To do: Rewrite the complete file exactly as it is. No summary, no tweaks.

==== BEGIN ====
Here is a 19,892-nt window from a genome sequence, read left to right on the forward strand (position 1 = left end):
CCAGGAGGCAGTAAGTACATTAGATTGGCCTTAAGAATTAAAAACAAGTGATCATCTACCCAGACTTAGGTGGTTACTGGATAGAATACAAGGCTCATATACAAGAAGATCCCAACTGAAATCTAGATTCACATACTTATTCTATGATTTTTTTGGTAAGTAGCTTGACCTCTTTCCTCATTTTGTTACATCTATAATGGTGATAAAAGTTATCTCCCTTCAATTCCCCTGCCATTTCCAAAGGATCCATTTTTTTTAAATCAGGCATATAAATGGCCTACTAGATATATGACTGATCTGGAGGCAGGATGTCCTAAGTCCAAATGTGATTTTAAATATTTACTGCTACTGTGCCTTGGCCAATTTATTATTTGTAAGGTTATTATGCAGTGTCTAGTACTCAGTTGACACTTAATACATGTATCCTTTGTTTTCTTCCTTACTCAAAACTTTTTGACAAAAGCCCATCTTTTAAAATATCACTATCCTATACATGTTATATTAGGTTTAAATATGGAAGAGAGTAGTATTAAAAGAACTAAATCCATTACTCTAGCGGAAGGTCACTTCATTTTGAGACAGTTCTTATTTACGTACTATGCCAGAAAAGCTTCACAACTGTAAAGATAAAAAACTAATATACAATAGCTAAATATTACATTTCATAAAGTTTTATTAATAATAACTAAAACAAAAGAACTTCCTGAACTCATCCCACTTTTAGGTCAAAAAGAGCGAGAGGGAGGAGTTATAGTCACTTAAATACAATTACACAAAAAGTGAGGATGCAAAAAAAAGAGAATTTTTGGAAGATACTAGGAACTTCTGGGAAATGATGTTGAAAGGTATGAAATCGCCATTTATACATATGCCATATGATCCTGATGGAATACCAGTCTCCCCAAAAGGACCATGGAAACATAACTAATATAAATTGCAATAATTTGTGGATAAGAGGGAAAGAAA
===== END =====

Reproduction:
Here is a 19,892-nt window from a genome sequence, read left to right on the forward strand (position 1 = left end):
CCAGGAGGCAGTAAGTACATTAGATTGGCCTTAAGAATTAAAAACAAGTGATCATCTACCCAGACTTAGGTGGTTACTGGATAGAATACAAGGCTCATATACAAGAAGATCCCAACTGAAATCTAGATTCACATACTTATTCTATGATTTTTTTGGTAAGTAGCTTGACCTCTTTCCTCATTTTGTTACATCTATAATGGTGATAAAAGTTATCTCCCTTCAATTCCCCTGCCATTTCCAAAGGATCCATTTTTTTTAAATCAGGCATATAAATGGCCTACTAGATATATGACTGATCTGGAGGCAGGATGTCCTAAGTCCAAATGTGATTTTAAATATTTACTGCTACTGTGCCTTGGCCAATTTATTATTTGTAAGGTTATTATGCAGTGTCTAGTACTCAGTTGACACTTAATACATGTATCCTTTGTTTTCTTCCTTACTCAAAACTTTTTGACAAAAGCCCATCTTTTAAAATATCACTATCCTATACATGTTATATTAGGTTTAAATATGGAAGAGAGTAGTATTAAAAGAACTAAATCCATTACTCTAGCGGAAGGTCACTTCATTTTGAGACAGTTCTTATTTACGTACTATGCCAGAAAAGCTTCACAACTGTAAAGATAAAAAACTAATATACAATAGCTAAATATTACATTTCATAAAGTTTTATTAATAATAACTAAAACAAAAGAACTTCCTGAACTCATCCCACTTTTAGGTCAAAAAGAGCGAGAGGGAGGAGTTATAGTCACTTAAATACAATTACACAAAAAGTGAGGATGCAAAAAAAAGAGAATTTTTGGAAGATACTAGGAACTTCTGGGAAATGATGTTGAAAGGTATGAAATCGCCATTTATACATATGCCATATGATCCTGATGGAATACCAGTCTCCCCAAAAGGACCATGGAAACATAACTAATATAAATTGCAATAATTTGTGGATAAGAGGGAAAGAAA